You Need a Side Hustle!

Imagine that your dream career position¬†posts online. ¬†You research it only to discover that it barely pays a little more than minimum wage. Nonetheless,¬†you’ve been waiting for a opportunity like this for a very long time. Since there are not many HR openings¬†in your¬†area, as compared to surrounding states, you must quickly decide. What are you willing risk? What are you willing to give up? And if¬†it is even worth it.¬†What would you do?

A friend tells you about a wonderful HR leadership opportunity up north with his¬†company that he thinks is a good fit for you. He¬†discloses, upfront, that the position has a crappy pay¬†range and benefit package, but believes¬†that the experience will help catapult¬†your career to the next level.¬†Relocation expenses aren’t covered. The drive is more than three hours away. Still, he insists that you don’t¬†pass on this “once in a lifetime” opportunity. He asks¬†you to drive up in a couple of days to interview with the management team. What would you do?

Multiple streams of income¬†is critical to success in human resources (HR) especially in the south, which is known for driving the low-wage economy. Several HR positions, for example, don’t pay anywhere¬†close to a “living wage” in Arkansas. What is more, many HR pros are overworked, underemployed, and¬†underpaid despite their¬†experience, college degree(s), and professional certification(s). ¬†According to the Winthrop Rockefeller Foundation’s Expect More Arkansas report, “nearly 70 percent of current jobs are low-skill jobs, most of which do not pay family-supporting wages.¬†Only 30 percent require a postsecondary credential.”¬†Although we Expect More in Arkansas, we don’t always get more. The struggle is REAL! Thus, a side hustle is an excellent way¬†to supplement your income. Furthermore, in agreement with¬†Alan Collins founder of Success in HR, it could help catapult your HR career to the next level.¬†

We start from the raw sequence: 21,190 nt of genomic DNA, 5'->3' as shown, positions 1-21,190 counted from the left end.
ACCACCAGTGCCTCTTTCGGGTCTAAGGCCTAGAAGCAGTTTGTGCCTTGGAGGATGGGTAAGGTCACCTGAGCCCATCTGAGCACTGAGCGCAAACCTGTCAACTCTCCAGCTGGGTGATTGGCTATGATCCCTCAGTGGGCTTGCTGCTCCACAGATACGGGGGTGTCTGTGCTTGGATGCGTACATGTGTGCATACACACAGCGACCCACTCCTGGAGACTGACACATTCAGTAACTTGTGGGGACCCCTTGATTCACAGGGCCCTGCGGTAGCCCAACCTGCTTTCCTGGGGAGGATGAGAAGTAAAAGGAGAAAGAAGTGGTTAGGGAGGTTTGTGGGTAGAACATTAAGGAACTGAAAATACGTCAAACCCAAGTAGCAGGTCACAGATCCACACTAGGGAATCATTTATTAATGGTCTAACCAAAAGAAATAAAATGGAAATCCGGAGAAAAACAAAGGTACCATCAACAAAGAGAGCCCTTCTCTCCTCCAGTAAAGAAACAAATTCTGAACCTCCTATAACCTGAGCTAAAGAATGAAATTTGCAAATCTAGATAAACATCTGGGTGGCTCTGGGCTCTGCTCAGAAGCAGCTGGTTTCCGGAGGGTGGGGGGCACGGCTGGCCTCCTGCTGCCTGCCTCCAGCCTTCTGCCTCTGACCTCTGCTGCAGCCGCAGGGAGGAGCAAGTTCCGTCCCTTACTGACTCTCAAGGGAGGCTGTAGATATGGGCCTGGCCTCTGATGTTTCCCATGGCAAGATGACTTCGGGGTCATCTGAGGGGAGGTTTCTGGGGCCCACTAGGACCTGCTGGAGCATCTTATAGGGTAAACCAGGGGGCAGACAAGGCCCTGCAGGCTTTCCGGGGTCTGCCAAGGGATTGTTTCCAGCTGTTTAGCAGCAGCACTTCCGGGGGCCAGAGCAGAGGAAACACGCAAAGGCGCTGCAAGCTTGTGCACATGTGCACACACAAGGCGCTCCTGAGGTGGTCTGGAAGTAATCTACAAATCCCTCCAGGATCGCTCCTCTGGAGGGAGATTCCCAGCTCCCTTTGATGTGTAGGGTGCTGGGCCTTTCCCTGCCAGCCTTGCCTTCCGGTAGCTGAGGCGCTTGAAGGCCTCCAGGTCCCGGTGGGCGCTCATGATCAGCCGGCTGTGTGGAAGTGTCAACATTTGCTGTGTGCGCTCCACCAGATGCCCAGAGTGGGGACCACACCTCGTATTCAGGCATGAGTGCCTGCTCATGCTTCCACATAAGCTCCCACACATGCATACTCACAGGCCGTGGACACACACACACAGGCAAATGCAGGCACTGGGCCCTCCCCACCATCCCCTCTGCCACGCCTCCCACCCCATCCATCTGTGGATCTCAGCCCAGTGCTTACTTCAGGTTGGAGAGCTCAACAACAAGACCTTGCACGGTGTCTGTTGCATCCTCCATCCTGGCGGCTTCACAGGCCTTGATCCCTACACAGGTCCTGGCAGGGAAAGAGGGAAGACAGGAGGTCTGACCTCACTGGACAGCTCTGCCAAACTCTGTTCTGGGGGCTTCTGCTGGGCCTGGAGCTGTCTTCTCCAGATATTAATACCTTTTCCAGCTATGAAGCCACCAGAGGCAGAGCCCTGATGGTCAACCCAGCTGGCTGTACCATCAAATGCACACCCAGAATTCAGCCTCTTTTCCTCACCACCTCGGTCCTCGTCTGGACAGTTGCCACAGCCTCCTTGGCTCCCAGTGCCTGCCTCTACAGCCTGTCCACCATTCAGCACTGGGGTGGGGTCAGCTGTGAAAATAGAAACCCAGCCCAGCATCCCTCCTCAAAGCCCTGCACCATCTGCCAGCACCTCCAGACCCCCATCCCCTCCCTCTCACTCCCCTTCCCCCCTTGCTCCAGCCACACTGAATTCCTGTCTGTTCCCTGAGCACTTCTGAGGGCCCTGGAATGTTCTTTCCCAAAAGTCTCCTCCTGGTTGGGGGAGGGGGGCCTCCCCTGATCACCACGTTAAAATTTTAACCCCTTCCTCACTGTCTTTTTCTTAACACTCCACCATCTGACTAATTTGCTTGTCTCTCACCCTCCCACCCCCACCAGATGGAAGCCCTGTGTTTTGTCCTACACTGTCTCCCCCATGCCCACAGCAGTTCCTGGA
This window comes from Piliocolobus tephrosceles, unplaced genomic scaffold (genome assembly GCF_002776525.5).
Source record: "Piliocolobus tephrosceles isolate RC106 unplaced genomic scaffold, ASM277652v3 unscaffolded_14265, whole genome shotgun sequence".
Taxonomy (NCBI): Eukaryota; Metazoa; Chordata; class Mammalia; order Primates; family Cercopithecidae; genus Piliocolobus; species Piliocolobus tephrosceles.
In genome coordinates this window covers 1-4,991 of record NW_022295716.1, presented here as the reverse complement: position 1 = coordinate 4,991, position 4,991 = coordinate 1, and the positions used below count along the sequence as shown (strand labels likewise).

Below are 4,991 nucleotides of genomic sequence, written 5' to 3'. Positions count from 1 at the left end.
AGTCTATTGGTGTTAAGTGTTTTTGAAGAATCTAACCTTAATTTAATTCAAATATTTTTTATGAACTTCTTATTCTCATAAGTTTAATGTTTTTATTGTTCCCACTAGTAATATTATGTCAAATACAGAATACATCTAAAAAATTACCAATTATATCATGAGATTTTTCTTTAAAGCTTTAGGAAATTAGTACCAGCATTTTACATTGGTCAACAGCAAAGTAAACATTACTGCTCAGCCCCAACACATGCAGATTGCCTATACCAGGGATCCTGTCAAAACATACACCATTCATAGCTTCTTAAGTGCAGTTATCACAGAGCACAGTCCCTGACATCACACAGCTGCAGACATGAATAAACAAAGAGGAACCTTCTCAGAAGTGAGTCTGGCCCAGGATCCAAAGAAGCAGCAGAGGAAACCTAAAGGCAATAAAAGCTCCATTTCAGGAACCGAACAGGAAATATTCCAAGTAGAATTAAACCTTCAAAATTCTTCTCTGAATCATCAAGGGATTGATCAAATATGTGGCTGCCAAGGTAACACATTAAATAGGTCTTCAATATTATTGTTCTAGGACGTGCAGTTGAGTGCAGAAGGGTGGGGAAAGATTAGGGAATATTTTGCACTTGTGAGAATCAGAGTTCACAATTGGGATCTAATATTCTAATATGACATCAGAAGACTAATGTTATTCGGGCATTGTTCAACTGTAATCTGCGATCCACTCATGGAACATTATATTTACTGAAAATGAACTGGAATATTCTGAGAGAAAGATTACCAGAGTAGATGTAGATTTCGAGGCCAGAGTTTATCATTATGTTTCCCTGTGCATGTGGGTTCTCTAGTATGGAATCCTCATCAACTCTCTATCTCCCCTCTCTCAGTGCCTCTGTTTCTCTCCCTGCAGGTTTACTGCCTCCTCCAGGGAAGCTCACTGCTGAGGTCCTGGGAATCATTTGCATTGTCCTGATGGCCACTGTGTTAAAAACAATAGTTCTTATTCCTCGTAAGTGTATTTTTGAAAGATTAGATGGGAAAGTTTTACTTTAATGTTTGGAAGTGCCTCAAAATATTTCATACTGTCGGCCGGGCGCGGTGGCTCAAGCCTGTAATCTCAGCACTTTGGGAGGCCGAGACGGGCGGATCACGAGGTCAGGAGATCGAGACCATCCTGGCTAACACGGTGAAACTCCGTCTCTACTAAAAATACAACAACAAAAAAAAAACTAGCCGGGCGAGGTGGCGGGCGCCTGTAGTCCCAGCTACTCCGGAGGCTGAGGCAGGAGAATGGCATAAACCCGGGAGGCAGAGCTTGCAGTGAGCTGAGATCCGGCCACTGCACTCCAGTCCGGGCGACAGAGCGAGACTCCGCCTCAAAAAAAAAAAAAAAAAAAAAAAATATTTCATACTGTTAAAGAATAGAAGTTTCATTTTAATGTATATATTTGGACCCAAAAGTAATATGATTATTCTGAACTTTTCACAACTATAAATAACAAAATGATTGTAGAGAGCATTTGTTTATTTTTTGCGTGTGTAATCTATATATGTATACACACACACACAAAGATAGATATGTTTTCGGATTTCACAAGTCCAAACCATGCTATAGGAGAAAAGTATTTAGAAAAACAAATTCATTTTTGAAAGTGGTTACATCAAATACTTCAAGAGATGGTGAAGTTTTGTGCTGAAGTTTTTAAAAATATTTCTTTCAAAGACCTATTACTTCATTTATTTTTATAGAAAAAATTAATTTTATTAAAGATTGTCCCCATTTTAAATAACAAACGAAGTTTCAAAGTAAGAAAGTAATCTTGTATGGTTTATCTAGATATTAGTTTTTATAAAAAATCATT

Mo’ MONEY, What’s the prob?

Having¬†a side hustle was¬†definitely a lifesaver with my first HR job. While the role allowed for meaningful HR work that I enjoyed tremendously, the inadequate compensation¬†and benefit package left me thinking of creative ways to supplement my income. Working a part time HR job was not enough to stay afloat. At one point, I considered resorting to selling lemonade in the neighborhood and at major events downtown such as Riverfest. I know this may sound “CRAY CRAY”, but¬†people actually make good money selling drinks, food, and novelties at these events. Just think about it. When was the last time you paid $3 bucks or more for lemonade or some other drink at the fair, a game, concert, or special event?